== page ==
Jesus said, words to the effect, “Let your ‘Yes’ be simply ‘Yes,’ and your ‘No,’ ‘No’.” (See the Sermon on the Mount in Matthew 5–7.) The reason is obvious from our safely distant standpoint, but it’s not as obvious as the words fly, often harmfully, directly out of our mouths.
It is our supposed default, however, to say things we either don’t think well enough about beforehand, or to make sweeping generalisations.
Always Covering for Possibility
Having a mindset that’s open to the availability of potential or possibility is a sensible wisdom. It’s a trained open mind. In keeping with this training, we sense—at a heart level, which are our motives of intent—for the mistakes of speech and act that are almost certainly going to trip us up.
We hardly ever cater for all the possibilities—mainly because we’re so wired to our expectations. But if we can train ourselves to consider a broader landscape of impending reality we afford ourselves a willed thankfulness to God for his gift of wisdom that we just practiced.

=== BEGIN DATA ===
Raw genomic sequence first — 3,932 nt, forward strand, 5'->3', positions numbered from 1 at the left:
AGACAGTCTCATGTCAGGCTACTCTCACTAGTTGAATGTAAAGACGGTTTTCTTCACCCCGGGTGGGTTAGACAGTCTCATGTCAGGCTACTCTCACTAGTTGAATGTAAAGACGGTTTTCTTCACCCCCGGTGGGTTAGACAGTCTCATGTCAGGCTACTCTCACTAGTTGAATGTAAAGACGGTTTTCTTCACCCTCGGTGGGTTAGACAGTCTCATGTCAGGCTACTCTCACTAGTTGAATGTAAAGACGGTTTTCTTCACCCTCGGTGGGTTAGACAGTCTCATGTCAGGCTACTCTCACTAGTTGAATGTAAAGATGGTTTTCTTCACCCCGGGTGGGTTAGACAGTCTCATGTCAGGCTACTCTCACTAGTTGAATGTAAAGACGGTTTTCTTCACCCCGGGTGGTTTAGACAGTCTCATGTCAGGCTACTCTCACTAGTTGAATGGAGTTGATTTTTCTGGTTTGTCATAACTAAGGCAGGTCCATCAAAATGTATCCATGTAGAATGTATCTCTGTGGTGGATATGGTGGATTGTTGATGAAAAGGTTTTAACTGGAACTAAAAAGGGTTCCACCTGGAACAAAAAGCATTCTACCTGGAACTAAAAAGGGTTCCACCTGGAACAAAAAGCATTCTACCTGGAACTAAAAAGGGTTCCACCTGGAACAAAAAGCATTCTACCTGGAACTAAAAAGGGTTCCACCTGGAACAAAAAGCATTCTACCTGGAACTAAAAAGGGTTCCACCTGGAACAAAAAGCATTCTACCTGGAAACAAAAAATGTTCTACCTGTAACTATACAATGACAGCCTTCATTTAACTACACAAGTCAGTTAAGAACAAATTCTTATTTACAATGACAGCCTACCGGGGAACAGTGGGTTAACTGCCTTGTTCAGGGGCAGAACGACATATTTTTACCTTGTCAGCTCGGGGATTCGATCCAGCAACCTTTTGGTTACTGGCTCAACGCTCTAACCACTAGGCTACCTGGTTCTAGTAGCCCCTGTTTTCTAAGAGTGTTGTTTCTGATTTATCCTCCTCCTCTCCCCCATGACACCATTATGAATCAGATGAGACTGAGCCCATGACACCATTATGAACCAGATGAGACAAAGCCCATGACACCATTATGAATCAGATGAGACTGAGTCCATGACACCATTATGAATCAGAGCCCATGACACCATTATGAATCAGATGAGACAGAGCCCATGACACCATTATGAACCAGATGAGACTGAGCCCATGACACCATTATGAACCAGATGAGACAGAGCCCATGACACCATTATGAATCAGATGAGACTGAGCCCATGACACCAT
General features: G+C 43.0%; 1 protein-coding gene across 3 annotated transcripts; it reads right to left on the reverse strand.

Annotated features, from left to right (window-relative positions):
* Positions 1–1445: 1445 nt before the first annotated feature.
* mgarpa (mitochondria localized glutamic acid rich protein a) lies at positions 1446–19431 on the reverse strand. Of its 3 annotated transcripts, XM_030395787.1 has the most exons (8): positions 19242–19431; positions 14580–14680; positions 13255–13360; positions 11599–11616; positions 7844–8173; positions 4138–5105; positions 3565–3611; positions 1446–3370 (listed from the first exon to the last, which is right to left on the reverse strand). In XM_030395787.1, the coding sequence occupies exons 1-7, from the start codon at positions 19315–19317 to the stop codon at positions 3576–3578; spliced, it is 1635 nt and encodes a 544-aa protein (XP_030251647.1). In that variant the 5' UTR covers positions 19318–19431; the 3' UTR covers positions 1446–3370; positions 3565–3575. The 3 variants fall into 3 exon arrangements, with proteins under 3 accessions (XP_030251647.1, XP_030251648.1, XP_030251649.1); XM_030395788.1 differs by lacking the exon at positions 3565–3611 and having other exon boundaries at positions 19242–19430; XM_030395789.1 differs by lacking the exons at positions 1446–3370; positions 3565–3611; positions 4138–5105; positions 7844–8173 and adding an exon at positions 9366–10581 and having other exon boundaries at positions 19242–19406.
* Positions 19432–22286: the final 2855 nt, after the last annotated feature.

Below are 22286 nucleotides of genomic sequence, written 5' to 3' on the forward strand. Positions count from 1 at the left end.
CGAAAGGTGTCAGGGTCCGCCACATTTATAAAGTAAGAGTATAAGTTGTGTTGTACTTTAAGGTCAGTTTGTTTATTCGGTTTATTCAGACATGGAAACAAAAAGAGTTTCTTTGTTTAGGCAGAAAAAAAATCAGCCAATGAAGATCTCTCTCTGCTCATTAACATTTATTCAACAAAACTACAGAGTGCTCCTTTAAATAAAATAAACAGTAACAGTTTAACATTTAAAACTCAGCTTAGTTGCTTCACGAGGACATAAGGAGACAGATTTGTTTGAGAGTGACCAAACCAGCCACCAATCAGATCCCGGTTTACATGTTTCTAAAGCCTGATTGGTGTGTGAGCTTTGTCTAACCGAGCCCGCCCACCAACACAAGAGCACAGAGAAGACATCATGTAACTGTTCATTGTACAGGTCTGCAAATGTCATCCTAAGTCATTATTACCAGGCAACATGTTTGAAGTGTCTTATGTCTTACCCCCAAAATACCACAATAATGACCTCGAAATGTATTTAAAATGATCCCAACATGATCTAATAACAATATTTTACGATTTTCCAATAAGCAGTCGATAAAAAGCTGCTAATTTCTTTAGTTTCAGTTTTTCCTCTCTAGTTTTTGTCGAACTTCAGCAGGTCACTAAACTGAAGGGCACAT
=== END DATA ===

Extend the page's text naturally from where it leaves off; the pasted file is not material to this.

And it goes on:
Better Late Than Never – So Far as Learning’s Concerned
Deeper still, we have the discipline of age and wisdom, and the discernment of perhaps having been bitten one time too many. We’ve been motivated to be more prudent.
This is where the wisdom of Jesus’ makes sense. It always made sense and it always will. And we’ve learned the sense that tends to life itself simply because we’ve practiced life.
Oh what a blessing it is to have lived and to have learned. It’s got to be the nexus of human endeavour—deep in the practice of life itself.
Deeper still than speaking and acting is the way we think. Our thoughts, which are only a shade higher than the deeper intent of the heart, are responsible for our entire lives just about.
The more we think less in generalisation and oath-worthy ways the less threat there will be that we’ll speak or act foolishly. For some it comes more naturally than it does for others. Perhaps the introvert is more naturally cautious about what they do and say.
Notwithstanding, it is an opportunity ever before us, to go to the higher mind, to weigh and consider our thoughts and responses; to think in disciplined and heart-guarded ways.
Perhaps the biggest sign that we’re making the right sort of adjustments is when we’re actually manually ‘checking’ our words and actions in the actual act of making them.
This, of itself, is a tenuous—though not impossible—discipline to acquire.
© 2010 S. J. Wickham.